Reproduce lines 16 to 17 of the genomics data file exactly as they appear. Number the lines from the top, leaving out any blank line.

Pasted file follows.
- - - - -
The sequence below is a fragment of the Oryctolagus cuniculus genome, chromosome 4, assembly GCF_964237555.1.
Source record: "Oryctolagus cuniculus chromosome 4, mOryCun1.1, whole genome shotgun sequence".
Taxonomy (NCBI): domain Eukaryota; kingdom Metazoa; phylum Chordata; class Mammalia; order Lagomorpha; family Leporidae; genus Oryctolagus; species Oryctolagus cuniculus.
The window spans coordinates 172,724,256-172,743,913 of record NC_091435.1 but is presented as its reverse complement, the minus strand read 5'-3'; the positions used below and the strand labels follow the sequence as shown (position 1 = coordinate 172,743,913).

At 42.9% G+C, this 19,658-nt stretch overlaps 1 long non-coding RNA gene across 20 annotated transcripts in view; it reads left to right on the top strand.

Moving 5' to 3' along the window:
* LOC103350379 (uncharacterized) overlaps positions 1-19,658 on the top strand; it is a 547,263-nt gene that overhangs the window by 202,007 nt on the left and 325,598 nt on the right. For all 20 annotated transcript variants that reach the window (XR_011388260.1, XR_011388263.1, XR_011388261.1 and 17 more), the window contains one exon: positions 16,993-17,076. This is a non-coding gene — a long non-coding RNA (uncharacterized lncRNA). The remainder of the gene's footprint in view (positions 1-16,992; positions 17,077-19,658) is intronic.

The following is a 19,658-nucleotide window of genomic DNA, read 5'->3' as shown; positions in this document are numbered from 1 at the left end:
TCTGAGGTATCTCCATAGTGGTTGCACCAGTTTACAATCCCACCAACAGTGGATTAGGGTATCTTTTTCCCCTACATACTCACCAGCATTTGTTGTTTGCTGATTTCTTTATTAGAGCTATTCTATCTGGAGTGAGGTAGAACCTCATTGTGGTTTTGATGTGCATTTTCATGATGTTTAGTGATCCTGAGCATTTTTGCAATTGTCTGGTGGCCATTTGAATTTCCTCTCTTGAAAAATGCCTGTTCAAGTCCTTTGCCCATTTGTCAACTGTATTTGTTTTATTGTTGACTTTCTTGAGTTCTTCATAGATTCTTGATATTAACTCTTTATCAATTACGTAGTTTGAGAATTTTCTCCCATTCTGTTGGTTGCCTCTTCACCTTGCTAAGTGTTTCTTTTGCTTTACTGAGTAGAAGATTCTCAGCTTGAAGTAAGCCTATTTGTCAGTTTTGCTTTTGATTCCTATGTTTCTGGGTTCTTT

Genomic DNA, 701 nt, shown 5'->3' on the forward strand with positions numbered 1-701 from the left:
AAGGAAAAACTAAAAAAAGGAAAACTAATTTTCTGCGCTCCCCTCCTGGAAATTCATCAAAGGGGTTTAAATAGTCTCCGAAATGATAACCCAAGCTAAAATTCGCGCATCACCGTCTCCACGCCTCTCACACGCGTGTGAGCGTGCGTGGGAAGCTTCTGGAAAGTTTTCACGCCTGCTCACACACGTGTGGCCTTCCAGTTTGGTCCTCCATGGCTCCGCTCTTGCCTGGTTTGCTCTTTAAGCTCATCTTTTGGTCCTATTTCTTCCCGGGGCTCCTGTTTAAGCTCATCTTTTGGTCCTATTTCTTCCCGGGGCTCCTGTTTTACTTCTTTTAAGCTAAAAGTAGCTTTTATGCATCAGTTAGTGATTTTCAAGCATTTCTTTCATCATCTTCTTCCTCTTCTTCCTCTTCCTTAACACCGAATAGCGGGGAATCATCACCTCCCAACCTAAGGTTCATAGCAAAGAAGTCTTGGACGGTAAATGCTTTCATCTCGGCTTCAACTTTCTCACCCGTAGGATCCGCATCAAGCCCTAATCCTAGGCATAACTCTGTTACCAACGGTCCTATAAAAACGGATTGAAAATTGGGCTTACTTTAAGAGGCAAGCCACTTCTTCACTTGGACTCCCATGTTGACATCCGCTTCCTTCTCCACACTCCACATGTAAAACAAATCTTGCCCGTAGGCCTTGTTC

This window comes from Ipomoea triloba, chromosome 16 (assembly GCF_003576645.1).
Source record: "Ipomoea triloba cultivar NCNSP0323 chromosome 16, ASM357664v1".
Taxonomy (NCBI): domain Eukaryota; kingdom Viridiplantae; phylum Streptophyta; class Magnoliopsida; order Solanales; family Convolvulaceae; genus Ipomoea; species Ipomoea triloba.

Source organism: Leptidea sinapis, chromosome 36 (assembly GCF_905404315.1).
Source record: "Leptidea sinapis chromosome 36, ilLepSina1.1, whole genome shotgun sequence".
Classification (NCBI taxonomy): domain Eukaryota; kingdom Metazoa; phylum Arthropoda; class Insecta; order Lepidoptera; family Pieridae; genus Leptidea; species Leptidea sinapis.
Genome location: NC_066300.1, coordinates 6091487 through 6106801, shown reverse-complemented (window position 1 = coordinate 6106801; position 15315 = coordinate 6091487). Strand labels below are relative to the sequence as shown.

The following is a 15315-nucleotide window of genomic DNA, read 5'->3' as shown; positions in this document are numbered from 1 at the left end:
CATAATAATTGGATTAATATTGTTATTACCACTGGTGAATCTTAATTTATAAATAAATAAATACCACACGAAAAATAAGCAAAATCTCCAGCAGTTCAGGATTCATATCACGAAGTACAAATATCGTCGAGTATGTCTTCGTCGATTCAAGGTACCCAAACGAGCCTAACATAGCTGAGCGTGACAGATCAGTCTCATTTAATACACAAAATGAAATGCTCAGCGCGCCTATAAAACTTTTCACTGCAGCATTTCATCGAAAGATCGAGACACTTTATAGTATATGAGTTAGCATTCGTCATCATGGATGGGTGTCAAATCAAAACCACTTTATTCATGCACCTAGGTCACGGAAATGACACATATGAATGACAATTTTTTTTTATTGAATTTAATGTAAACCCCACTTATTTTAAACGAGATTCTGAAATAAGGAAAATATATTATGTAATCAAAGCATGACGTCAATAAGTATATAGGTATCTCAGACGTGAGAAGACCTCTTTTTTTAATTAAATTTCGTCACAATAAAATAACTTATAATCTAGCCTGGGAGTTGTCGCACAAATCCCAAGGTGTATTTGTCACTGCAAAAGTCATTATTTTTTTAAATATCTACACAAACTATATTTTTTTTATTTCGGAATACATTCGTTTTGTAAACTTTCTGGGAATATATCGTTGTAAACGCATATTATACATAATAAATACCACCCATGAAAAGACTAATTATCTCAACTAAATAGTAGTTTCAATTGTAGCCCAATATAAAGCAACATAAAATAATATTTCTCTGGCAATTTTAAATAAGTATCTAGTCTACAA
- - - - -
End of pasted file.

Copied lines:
Source record: "Leptidea sinapis chromosome 36, ilLepSina1.1, whole genome shotgun sequence".
Classification (NCBI taxonomy): domain Eukaryota; kingdom Metazoa; phylum Arthropoda; class Insecta; order Lepidoptera; family Pieridae; genus Leptidea; species Leptidea sinapis.